How long does it take to break an addiction?

break an addiction

Anyone who wonders how long does it take to break an addiction may have a head start on doing it. Awareness of a substance abuse problem can improve your chances of handling it. In recovery, your journey starts with your decision to get treatment. Breaking an addiction takes time, but it can make your life better in so many ways. Other people ask about addiction too, and some facts can help you understand it better.

1. What does addiction mean?

You may like to think that you control your life and can do whatever you like. But, unfortunately, addiction proves that you cannot. Instead, it controls you with incredible strength and power. As a force that can make you use drugs despite bad outcomes, it changes how your brain works. For example, your reaction to stress and self-control can make you act in a way you do not like.

2. Why can I not stop when I want to?

When you start using drugs, you may get some benefits that you think help you. For example, they may make you feel self-confident and not depressed. You may think you do better in school, at work or in sports. The problem with stopping comes when drugs take over your life. It can happen so quickly that you have trouble believing it. As time goes on, the boost you enjoy becomes less and less. Eventually, you need drugs just to feel normal. An inability to use self-control to stop shows the likelihood of addiction.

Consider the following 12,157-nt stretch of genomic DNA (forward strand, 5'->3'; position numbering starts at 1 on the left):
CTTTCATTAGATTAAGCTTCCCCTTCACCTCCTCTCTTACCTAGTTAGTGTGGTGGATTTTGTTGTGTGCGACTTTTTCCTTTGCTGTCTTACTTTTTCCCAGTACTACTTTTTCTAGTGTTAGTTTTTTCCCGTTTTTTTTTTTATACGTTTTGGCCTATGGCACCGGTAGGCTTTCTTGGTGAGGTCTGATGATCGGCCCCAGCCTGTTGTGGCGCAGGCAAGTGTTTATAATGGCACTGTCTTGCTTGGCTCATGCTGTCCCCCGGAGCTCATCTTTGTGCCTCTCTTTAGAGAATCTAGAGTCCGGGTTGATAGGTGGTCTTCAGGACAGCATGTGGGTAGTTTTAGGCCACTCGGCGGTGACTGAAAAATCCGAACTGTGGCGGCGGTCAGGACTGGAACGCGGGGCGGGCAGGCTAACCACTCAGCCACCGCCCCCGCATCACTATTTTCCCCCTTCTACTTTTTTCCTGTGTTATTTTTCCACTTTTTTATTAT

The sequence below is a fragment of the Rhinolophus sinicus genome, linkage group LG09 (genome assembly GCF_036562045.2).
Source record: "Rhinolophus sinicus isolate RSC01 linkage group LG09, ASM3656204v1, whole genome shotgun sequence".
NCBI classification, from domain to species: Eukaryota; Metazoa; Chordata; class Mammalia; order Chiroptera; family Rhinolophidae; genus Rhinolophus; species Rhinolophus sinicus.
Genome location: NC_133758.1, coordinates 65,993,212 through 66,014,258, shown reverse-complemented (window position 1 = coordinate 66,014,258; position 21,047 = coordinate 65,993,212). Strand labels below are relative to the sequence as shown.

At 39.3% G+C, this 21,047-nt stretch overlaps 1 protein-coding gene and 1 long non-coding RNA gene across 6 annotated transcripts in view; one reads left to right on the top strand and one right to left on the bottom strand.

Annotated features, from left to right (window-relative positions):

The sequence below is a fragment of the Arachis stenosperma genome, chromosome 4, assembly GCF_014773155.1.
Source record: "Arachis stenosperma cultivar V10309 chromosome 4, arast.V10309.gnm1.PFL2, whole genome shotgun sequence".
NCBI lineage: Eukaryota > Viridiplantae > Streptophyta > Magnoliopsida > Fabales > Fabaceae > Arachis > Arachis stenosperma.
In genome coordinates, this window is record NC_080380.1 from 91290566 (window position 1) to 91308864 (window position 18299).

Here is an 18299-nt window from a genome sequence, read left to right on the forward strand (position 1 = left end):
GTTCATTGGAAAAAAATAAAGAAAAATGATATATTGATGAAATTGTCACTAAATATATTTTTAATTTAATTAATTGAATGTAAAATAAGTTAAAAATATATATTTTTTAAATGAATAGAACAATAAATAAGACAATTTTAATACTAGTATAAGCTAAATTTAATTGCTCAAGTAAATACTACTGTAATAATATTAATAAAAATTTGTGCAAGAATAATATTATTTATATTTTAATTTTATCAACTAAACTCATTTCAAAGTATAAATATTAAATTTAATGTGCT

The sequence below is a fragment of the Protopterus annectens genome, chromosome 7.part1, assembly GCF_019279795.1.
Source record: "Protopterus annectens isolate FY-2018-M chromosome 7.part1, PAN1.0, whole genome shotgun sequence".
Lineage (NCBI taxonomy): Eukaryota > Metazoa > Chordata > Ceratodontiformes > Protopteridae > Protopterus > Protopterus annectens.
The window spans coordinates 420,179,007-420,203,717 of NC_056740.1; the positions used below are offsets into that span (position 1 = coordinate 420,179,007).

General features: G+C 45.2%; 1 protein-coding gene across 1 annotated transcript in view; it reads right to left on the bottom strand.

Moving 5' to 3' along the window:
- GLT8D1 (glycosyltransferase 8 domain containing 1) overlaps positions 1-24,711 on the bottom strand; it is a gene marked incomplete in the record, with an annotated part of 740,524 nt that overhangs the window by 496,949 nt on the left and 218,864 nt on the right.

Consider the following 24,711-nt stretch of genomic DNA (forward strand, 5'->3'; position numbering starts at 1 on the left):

3. Can my addiction go away if I do nothing to stop it?

While drugs may seem like a wonderful friend when you first meet, they can turn on you when you least expect it. You may hope that addiction goes away when you get tired of it, but it does not work that way. When you ask how long does it take to break an addiction, you need to know that it can take a long time. It needs you to make a commitment for however long it takes. It only gets worse if you do nothing. Meanwhile, it can wreck your health, relationships, job and financial future.

21 days

4. Can I break my drug habit in 21 days?